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What Do Bowhead Whales Eat

Baleen whales are believed to be among the giant animals on EarthEarth with the bowhead whale isn’t an exception. The bowhead whales average 50 feet long and weigh between 60 and 80 tons. The rows of baleen are vertical or comb-like teeth that aid in straining the bowhead’s massive amounts of water to capture food. They are the most massive of any whale, measuring nearly 175 inches in length. Furthermore, a bowhead whale’s skull could take up almost 1/3 of its body, allowing it to smash practically eight inches of thickness through sea ice. But that does not mean that the whales can swim through the water unharmed. Bowhead whales have numerous scars on their bodies due to smashing ice, and these marks allow scientists to identify specific whales.

Bowhead whales are among the few cetaceans living their entire existence in the Arctic. Instead of migrating to warmer waters as the season changes, the bowhead whales travel throughout the waters of the Northern Hemisphere, including the Bering, Chukchi, and Beaufort Seas. The breeding season begins in April through June in the spring migration. The majority of females have a baby calf every 3 to six years. A calf can swim by itself right following birth, but the mother and her calf remain close to one another for a few months, never leaving each opposite side.

Diet and Nutrition

Bowheads are primarily zooplankton eaters, including copepods and tiny shrimp-like creatures that measure 1-3 millimeters long, also known as euphausiids.

What does a bowhead look like?

Bowheads are named in honor of their distinctive, arched mouth and upper jaw designed to resemble an archer’s bow. Their vast heads are equipped with two blowholes and an unprecedented V-shaped blow. They are approximately one-third of their length. They can be as high as twenty meters (65ft) tall. Large, rotund whale bowheads sport broad, smooth black backs and paddle-shaped flippers. With a distinct cosmetic chin patch of white, bowheads have bellies dotted with white spots and gray bands just behind their tails.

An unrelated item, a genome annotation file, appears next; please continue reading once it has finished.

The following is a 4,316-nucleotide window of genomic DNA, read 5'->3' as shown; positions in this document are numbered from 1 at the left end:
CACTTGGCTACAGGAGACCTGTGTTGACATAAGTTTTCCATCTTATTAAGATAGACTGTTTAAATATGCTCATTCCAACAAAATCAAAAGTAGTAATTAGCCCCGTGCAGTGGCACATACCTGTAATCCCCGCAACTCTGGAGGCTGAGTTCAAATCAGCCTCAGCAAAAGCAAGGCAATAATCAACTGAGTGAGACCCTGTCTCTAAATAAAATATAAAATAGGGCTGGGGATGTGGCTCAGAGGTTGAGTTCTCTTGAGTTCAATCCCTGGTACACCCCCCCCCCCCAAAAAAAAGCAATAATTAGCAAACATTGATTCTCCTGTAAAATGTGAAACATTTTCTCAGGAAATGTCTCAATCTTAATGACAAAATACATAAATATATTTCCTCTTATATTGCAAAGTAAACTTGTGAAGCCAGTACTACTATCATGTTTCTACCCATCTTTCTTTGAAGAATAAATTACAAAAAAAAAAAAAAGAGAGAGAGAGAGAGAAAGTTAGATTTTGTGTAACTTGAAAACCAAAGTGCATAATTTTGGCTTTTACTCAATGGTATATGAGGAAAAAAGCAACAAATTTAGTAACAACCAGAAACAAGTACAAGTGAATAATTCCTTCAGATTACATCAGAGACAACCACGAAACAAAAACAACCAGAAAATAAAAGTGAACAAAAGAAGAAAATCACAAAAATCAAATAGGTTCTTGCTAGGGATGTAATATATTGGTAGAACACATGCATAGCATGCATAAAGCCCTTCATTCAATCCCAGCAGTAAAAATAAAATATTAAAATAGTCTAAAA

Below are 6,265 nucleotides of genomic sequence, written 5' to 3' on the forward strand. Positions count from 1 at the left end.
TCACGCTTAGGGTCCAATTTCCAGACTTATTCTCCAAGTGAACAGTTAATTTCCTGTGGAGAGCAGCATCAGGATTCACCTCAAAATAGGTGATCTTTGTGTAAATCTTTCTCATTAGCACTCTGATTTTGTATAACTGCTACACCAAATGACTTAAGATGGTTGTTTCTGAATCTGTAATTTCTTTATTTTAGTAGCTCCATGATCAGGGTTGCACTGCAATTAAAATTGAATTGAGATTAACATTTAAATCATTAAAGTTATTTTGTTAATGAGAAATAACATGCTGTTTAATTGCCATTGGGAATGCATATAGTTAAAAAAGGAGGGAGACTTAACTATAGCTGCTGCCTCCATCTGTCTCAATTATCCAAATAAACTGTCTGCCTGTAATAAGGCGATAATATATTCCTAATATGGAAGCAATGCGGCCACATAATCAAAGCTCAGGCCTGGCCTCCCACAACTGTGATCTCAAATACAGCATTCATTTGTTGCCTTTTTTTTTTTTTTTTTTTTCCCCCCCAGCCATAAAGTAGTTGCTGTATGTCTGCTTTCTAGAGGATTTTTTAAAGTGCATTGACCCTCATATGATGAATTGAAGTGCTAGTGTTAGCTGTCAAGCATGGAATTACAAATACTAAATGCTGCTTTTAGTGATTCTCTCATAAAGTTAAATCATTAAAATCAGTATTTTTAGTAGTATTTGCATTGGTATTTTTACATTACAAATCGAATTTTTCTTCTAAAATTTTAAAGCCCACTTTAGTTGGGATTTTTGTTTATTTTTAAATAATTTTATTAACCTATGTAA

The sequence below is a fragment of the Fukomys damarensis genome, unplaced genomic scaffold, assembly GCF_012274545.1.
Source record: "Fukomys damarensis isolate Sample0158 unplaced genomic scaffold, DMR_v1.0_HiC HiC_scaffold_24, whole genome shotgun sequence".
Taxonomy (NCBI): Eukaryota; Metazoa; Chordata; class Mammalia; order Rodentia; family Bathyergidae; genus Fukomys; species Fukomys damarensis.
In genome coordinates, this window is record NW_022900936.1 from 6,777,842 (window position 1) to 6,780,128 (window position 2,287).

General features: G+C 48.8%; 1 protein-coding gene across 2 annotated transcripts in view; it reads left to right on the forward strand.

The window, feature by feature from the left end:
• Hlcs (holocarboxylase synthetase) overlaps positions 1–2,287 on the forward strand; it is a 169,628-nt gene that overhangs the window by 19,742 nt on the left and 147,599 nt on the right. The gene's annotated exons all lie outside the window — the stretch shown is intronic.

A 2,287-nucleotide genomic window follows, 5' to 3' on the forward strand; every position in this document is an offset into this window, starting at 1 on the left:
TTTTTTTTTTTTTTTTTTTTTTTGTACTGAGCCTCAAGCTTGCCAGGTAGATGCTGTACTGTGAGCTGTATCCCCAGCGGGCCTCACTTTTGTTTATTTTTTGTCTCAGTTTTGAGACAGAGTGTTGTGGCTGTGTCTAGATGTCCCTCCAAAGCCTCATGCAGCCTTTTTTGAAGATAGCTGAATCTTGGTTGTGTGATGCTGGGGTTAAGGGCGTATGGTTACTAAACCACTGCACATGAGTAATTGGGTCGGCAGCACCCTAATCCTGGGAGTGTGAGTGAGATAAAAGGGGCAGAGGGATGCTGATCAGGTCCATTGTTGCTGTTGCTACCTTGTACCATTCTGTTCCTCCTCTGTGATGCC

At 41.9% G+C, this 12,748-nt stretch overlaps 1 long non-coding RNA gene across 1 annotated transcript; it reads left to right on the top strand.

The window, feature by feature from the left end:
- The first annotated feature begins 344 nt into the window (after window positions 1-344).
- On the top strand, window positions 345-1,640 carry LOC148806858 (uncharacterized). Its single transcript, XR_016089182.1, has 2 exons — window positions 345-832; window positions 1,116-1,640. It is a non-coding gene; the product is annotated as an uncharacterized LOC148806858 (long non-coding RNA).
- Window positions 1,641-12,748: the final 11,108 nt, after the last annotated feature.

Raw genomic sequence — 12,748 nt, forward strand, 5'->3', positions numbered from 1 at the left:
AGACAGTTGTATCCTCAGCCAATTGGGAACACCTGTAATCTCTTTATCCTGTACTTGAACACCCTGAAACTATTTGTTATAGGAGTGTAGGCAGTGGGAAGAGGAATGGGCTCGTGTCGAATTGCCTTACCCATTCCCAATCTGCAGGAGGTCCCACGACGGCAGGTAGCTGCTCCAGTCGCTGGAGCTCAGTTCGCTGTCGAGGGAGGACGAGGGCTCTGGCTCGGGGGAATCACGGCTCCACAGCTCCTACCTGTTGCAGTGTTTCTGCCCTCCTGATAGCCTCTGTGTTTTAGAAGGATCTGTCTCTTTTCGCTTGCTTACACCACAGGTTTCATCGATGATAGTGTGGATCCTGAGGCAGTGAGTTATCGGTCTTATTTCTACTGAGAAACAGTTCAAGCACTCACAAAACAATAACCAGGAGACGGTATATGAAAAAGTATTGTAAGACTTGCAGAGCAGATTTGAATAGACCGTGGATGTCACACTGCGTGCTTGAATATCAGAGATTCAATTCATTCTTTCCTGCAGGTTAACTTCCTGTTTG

Scientists frequently use the dorsal fins on whales to aid in identifying and keeping track of people. But bowhead whales do not have a slender dorsal fin, ridge, or hump. This is because they spend much time swimming beneath sea ice, so a dorsal spine or hump would be a tense nuisance. Therefore, scientists opt to use the white marks on their bodies to mark distinct characteristics.

Habits and Lifestyle

Bowhead whales are slow swimmers and generally move on their own or in small herds of at least six or more animals. They can stay under the surface for as long as forty minutes during diving, but they are not considered deep divers. They are incredibly vocal, making underwater sounds to communicate while traveling, eating, or socializing. Bowheads are known to sing long, monotonous songs and could show mating behavior. This whale’s behavior involves breaching, spy-hopping, and tail lapping. One characteristic of this species is that it uses its massive head to cut through ice, particularly thick pieces.

Thin layers of fat keep them cozy in Arctic waters.

A few of the fascinating Bowhead whale’s facts are that they’ve got the most fat in any sea mammal and have coats up to 50cm (19 inches) thick! Blubber helps maintain body temperature. And animals, including bowhead whales, stay warm throughout the Arctic seasons.

How long will Bowhead Whales remain alive?

At first, Bowheads were believed to live around 65 years. In the last 30 years, whalers began to find older spear and harpoon heads dating from the 1800s buried in Whales’ hides. Bowheads will likely live longer than 65 years or as long as 200 years.

Fun Facts About Bowhead Whales

Bowhead whales reach 60 feet (18.3 m) and weigh 200,000 pounds (91 tons).

The bowhead whales are the largest in blue blubber of all whale species, with between 17 and 19 inches (43 to 48 centimeters) thick.

Bowhead whales require approximately 220,000 lbs (100 tonnes) of food annually.1

Bowhead whales use their many heads to cut through sea ice that could be as thick as two feet (0.6 meters).

They can reach speeds of as fast as 13 miles in an hour (21 km/hr). However, they generally are slow swimmers, swimming about 2-4 miles an hour (3 to 6 km/hr).2

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